Early in my career, I had a customer complain that none of her in-ground drainage pipes were flowing. We cleared the pipes with an expensive roto-rooter-type of service, and of course she then asked, “how do I keep this from happening again”?    Our solution was to put a small wire strainer, which is in the shape of a lightbulb, into each gutter outlet tube. These wire strainers worked well to keep the debris from entering the leader pipe, but unfortunately they caused her gutters to overflow every 2 to 3 weeks.    We had solved one problem but we had created a maintenance nightmare because the wire strainers had only a small amount of surface area to trap the debris. Within a very short amount of time, leaves and tree seeds would pile up surrounding the wire strainer, completely stopping the water flow and causing the rain water to pour over the side of the gutter.    I remember back then wishing that there were a full length gutter strainer on the market. The greater the amount of surface area encompassed by the gutter strainer, the more debris the strainer will accept while continuing to flow freely, and thus less maintenance would be required to keep the entire system functioning. Since that time, a gutter guard has come onto the market which acts as a full length gutter strainer and is incredibly easy to clean and maintain while keeping the debris out of the storm drains..  Click here to see a full length gutter strainer  .

Covers, screens and other helmet-type devices exist, but they do not all operate in a manner that will keep your storm drains clear.   The helmet-type devices, also known as covers, have a slot at the outermost edge, which is supposed to allow water into the gutter while also keeping debris out.   The issues with these devices are the fact that when it rains heavily, the cover can cause the fast water to skip right past the gutter and cascade over the side such that the water is not even entering the gutter.   Additionally, while the slot is thin, the size of the slot is long so that long thin debris such as twigs, leaves and any thin item can flow with the water and fit into the slot so it really does not keep debris out of the downspouts or out of the storm drains.   When these items require maintenance, there is the added difficulty of requiring tools, skill and fasteners to disassemble and reinstall for cleaning. The gutter screens that have large openings to accept the water, continue to also accept debris because the debris which is in the lengthwise position can still fit through the screen apertures.  Thus lengthwise and small debris will continue to enter your storm drains if you use a screen with large enough openings. Conversely, the screens with the smallest openings will keep your gutters and storm drains clear, however the microscreen openings are so small that they clog up in no time and they also cause the fast water in heavy rains to skip past the gutter.   When leaves lay on the screens, they create a flat mat of sticky debris which also aids to stop the water from entering the gutter and cause it to bypass the gutters altogether.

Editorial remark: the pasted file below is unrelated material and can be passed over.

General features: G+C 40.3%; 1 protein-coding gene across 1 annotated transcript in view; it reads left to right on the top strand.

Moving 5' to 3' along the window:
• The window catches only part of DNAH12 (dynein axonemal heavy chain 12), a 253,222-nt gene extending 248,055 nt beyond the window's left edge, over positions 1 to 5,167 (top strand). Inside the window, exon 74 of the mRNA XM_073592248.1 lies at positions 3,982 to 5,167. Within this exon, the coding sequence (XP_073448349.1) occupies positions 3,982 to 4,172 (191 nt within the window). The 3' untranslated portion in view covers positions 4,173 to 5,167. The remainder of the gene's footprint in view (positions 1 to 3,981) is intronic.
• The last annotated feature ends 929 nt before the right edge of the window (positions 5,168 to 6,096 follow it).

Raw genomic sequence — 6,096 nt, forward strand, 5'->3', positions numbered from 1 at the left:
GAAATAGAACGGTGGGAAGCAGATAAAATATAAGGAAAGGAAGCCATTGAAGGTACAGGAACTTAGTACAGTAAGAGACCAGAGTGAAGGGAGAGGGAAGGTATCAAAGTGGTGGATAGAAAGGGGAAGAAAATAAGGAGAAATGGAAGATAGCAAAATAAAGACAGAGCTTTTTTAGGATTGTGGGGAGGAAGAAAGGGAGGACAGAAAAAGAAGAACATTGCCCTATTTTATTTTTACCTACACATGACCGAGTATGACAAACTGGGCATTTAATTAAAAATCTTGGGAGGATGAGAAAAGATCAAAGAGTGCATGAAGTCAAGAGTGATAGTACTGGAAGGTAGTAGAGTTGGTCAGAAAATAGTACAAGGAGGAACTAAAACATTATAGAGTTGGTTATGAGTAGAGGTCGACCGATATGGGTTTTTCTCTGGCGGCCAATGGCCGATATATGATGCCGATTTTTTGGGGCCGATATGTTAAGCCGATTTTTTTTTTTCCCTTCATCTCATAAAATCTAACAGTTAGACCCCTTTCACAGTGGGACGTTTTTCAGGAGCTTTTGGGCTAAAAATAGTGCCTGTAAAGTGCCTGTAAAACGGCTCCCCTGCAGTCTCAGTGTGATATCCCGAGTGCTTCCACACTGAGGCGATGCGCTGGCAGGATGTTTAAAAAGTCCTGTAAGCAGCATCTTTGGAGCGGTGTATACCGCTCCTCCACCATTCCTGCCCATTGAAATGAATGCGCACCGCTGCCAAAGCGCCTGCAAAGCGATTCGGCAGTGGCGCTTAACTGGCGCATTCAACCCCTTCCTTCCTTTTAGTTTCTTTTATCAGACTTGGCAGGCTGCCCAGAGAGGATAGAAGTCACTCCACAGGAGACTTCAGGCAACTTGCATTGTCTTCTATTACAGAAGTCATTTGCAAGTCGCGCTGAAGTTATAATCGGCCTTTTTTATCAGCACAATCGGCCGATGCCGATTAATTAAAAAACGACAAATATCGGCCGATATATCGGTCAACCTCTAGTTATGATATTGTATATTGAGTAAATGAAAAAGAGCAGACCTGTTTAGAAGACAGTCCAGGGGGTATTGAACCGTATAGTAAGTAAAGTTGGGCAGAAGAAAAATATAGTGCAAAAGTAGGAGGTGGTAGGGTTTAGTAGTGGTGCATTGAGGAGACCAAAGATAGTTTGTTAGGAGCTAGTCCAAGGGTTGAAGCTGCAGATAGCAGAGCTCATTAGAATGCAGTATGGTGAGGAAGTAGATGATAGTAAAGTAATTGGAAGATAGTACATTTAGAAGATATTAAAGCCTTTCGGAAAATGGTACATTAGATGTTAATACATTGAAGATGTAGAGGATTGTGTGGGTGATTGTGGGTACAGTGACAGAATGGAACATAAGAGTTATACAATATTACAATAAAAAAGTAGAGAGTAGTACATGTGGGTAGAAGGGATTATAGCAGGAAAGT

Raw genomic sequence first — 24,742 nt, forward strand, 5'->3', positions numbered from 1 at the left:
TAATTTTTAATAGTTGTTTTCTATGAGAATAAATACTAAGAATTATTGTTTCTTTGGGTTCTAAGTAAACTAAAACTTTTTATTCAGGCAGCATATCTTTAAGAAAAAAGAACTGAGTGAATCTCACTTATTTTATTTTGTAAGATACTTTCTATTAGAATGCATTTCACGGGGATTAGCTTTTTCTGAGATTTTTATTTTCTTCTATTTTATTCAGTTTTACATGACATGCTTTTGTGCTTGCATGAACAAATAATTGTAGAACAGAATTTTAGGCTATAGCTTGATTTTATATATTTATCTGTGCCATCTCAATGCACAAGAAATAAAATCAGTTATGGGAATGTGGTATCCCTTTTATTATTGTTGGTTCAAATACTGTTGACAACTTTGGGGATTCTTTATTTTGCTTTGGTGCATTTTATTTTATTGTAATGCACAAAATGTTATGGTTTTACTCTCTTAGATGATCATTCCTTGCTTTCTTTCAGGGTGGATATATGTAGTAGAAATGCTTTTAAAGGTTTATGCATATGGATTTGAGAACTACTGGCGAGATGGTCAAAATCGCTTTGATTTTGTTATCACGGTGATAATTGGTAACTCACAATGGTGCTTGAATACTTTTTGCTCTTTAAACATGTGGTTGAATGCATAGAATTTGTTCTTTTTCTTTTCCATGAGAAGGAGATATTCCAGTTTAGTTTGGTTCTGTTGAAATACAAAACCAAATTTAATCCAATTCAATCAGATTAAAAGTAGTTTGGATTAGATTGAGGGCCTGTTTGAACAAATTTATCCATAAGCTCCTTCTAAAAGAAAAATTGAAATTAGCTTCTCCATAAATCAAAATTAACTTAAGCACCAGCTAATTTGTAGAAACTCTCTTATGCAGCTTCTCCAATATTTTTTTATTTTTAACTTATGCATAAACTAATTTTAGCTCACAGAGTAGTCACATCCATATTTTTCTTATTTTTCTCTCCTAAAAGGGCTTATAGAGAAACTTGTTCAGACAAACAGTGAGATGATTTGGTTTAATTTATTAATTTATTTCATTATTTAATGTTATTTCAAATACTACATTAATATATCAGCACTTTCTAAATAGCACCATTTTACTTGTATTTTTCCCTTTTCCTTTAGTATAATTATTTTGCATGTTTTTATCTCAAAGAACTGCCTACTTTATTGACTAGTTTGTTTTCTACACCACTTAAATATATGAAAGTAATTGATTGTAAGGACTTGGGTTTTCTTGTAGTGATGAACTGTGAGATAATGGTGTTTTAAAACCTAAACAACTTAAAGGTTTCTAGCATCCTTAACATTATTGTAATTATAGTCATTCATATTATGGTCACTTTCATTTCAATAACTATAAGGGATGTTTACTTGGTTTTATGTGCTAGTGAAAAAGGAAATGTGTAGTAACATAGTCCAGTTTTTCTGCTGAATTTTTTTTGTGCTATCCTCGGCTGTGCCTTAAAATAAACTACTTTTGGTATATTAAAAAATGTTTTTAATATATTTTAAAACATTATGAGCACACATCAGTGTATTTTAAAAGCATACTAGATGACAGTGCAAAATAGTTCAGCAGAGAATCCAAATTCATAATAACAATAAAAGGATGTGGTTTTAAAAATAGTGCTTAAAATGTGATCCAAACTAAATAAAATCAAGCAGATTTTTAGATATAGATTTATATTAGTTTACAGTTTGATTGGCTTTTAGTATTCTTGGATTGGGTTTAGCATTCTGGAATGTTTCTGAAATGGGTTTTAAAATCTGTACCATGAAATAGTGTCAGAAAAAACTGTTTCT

In order to avoid the high cost of having to clean out your in-ground storm drainage system,  some sort of strainer or filter device will be required and some degree of maintenance will also be required in order to both keep the drainage clear but also simultaneously keep the gutters, downspouts, and drainage flowing.   Small strainer devices can be used solely over the outlets and downspouts, but those small-surface-area devices require very frequent maintenance because they do not have enough surface area to accept a volume of debris while also continuing to flow.  The small wire strainers will keep debris out of the downspout but they will clog frequently and cause the gutter to overflow when clogged. The greater the surface area of the strainer, the less maintenance that will be required. A full length gutter strainer that keeps the debris out, will keep your storm drains clear and also decrease the amount of maintenance required to keep the entire system flowing.

Alex O’Hanley

Alex O'Hanley
Alex O'Hanley